Disgruntled shareholders in Northern Rock and other troubled British Companies looking to pin blame on senior management will receive a boost next month with the introduction of new laws making it easier to sue individual company directors.
The changes – part of last year’s controversial Companies Act that take effect on October 1 – remove several significant barriers that previously have made suing individual directors of British businesses almost impossible in the absence of fraud.
The new laws allow small shareholders to sue directors for negligence based on things that they have done – or failed to do – without having to prove that the individuals have benefited directly or that they had committed fraud. Lawyers believe that the Act makes shareholder lawsuits even more likely because it also widens the scope of directors’ duties. Boards that previously were limited to considering the needs of a company and its shareholders will, from next month, be obliged to consider the company’s impact on new factors, including the “environment” and the “local community” – vague requirements that lawyers say are ripe for test cases until their meaning is refined in court.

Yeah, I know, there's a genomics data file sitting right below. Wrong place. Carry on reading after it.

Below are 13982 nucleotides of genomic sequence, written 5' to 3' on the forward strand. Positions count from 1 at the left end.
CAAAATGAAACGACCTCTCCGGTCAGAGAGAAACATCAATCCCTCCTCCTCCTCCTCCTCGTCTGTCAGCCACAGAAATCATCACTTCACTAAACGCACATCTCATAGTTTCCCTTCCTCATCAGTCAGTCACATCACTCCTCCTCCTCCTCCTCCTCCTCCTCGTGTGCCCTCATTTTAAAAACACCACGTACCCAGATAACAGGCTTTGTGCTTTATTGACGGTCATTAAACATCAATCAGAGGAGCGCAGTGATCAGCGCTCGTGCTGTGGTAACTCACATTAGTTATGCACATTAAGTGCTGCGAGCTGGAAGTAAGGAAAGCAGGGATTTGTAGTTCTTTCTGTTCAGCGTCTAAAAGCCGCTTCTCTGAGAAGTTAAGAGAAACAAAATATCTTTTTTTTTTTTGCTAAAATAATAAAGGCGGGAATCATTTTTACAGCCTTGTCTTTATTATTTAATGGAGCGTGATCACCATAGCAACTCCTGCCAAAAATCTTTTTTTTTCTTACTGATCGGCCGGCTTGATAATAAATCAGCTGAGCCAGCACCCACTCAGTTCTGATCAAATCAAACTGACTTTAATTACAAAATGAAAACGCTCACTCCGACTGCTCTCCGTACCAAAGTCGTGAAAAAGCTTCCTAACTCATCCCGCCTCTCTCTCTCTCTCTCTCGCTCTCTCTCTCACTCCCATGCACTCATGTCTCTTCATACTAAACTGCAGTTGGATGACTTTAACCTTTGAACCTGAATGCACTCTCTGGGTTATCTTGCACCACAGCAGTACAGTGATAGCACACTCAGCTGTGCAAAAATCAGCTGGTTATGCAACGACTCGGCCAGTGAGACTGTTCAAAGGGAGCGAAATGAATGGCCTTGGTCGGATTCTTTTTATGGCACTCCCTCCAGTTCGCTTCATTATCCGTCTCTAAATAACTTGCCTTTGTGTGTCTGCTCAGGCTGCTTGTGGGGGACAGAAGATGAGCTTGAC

Despite their new powers, Michael Todd, QC, of Erskine Chambers, said that shareholders would be prevented from bringing spurious lawsuits because the Act contains “an inbuilt defence mechanism to discourage frivolous claims”. This includes the need for all lawsuits to be approved by a senior judge before they can proceed.
The new rules introduce so-called “derivative actions”, through which shareholders can sue individual board members on behalf of the company itself. Any compensation awarded will be paid to the company directly from directors’ own pockets. The changes also enable shareholders to sue former directors of companies – an option previously available only if a business was in liquidation.
“The Times”: 24.9.07